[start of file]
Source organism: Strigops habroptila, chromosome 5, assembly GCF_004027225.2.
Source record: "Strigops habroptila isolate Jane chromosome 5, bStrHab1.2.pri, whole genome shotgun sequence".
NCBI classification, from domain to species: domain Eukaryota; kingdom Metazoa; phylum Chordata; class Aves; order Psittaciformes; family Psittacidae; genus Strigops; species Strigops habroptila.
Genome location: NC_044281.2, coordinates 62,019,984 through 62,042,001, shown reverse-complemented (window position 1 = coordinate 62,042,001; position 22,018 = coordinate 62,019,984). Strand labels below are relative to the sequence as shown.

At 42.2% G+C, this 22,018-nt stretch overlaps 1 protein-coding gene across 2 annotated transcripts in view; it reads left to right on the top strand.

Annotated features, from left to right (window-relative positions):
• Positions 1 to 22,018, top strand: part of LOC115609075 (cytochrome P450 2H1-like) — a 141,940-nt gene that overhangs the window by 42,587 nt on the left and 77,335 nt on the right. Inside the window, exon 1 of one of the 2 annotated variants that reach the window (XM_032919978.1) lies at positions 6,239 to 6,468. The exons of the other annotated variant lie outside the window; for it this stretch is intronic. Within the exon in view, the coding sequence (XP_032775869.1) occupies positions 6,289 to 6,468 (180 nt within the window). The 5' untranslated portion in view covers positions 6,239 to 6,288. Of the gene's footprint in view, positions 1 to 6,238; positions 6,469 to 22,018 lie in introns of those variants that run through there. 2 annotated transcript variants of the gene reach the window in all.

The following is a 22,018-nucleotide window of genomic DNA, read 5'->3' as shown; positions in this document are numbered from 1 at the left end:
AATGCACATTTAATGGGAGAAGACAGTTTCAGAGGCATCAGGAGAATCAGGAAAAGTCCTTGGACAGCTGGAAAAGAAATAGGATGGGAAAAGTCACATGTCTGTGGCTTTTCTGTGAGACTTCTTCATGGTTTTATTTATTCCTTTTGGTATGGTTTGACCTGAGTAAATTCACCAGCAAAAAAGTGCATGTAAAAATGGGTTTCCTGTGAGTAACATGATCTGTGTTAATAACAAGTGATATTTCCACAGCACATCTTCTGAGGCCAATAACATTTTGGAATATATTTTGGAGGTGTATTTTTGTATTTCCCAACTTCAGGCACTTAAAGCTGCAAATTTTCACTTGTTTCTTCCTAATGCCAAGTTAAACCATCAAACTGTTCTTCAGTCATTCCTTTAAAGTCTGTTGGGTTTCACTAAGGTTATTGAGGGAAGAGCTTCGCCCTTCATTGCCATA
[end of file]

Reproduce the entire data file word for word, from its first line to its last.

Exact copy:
Source organism: Strigops habroptila, chromosome 5, assembly GCF_004027225.2.
Source record: "Strigops habroptila isolate Jane chromosome 5, bStrHab1.2.pri, whole genome shotgun sequence".
NCBI classification, from domain to species: domain Eukaryota; kingdom Metazoa; phylum Chordata; class Aves; order Psittaciformes; family Psittacidae; genus Strigops; species Strigops habroptila.
Genome location: NC_044281.2, coordinates 62,019,984 through 62,042,001, shown reverse-complemented (window position 1 = coordinate 62,042,001; position 22,018 = coordinate 62,019,984). Strand labels below are relative to the sequence as shown.

At 42.2% G+C, this 22,018-nt stretch overlaps 1 protein-coding gene across 2 annotated transcripts in view; it reads left to right on the top strand.

Annotated features, from left to right (window-relative positions):
• Positions 1 to 22,018, top strand: part of LOC115609075 (cytochrome P450 2H1-like) — a 141,940-nt gene that overhangs the window by 42,587 nt on the left and 77,335 nt on the right. Inside the window, exon 1 of one of the 2 annotated variants that reach the window (XM_032919978.1) lies at positions 6,239 to 6,468. The exons of the other annotated variant lie outside the window; for it this stretch is intronic. Within the exon in view, the coding sequence (XP_032775869.1) occupies positions 6,289 to 6,468 (180 nt within the window). The 5' untranslated portion in view covers positions 6,239 to 6,288. Of the gene's footprint in view, positions 1 to 6,238; positions 6,469 to 22,018 lie in introns of those variants that run through there. 2 annotated transcript variants of the gene reach the window in all.

The following is a 22,018-nucleotide window of genomic DNA, read 5'->3' as shown; positions in this document are numbered from 1 at the left end:
AATGCACATTTAATGGGAGAAGACAGTTTCAGAGGCATCAGGAGAATCAGGAAAAGTCCTTGGACAGCTGGAAAAGAAATAGGATGGGAAAAGTCACATGTCTGTGGCTTTTCTGTGAGACTTCTTCATGGTTTTATTTATTCCTTTTGGTATGGTTTGACCTGAGTAAATTCACCAGCAAAAAAGTGCATGTAAAAATGGGTTTCCTGTGAGTAACATGATCTGTGTTAATAACAAGTGATATTTCCACAGCACATCTTCTGAGGCCAATAACATTTTGGAATATATTTTGGAGGTGTATTTTTGTATTTCCCAACTTCAGGCACTTAAAGCTGCAAATTTTCACTTGTTTCTTCCTAATGCCAAGTTAAACCATCAAACTGTTCTTCAGTCATTCCTTTAAAGTCTGTTGGGTTTCACTAAGGTTATTGAGGGAAGAGCTTCGCCCTTCATTGCCATA